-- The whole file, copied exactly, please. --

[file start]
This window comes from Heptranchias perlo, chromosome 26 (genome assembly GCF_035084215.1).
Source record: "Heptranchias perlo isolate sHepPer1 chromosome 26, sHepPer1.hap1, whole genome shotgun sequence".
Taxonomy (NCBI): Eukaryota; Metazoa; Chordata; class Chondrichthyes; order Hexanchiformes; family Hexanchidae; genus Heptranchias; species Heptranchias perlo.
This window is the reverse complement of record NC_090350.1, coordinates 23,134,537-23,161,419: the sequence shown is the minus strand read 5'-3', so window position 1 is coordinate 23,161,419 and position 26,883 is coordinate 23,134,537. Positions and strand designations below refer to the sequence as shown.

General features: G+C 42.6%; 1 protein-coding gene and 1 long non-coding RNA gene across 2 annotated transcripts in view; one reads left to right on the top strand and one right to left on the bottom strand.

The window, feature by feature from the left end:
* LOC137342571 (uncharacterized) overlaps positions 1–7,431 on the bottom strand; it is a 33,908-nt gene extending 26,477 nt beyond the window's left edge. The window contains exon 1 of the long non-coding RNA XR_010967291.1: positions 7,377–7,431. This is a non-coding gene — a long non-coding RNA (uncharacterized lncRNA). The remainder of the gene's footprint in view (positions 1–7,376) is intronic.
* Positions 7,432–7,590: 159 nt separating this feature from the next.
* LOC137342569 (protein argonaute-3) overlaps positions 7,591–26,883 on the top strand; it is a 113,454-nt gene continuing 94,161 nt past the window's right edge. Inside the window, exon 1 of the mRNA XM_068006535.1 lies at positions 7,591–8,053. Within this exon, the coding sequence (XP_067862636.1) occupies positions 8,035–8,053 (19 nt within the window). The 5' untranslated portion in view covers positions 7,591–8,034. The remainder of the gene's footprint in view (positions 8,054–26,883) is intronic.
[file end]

This window comes from Heptranchias perlo, chromosome 26 (genome assembly GCF_035084215.1).
Source record: "Heptranchias perlo isolate sHepPer1 chromosome 26, sHepPer1.hap1, whole genome shotgun sequence".
Taxonomy (NCBI): Eukaryota; Metazoa; Chordata; class Chondrichthyes; order Hexanchiformes; family Hexanchidae; genus Heptranchias; species Heptranchias perlo.
This window is the reverse complement of record NC_090350.1, coordinates 23,134,537-23,161,419: the sequence shown is the minus strand read 5'-3', so window position 1 is coordinate 23,161,419 and position 26,883 is coordinate 23,134,537. Positions and strand designations below refer to the sequence as shown.

General features: G+C 42.6%; 1 protein-coding gene and 1 long non-coding RNA gene across 2 annotated transcripts in view; one reads left to right on the top strand and one right to left on the bottom strand.

The window, feature by feature from the left end:
* LOC137342571 (uncharacterized) overlaps positions 1–7,431 on the bottom strand; it is a 33,908-nt gene extending 26,477 nt beyond the window's left edge. The window contains exon 1 of the long non-coding RNA XR_010967291.1: positions 7,377–7,431. This is a non-coding gene — a long non-coding RNA (uncharacterized lncRNA). The remainder of the gene's footprint in view (positions 1–7,376) is intronic.
* Positions 7,432–7,590: 159 nt separating this feature from the next.
* LOC137342569 (protein argonaute-3) overlaps positions 7,591–26,883 on the top strand; it is a 113,454-nt gene continuing 94,161 nt past the window's right edge. Inside the window, exon 1 of the mRNA XM_068006535.1 lies at positions 7,591–8,053. Within this exon, the coding sequence (XP_067862636.1) occupies positions 8,035–8,053 (19 nt within the window). The 5' untranslated portion in view covers positions 7,591–8,034. The remainder of the gene's footprint in view (positions 8,054–26,883) is intronic.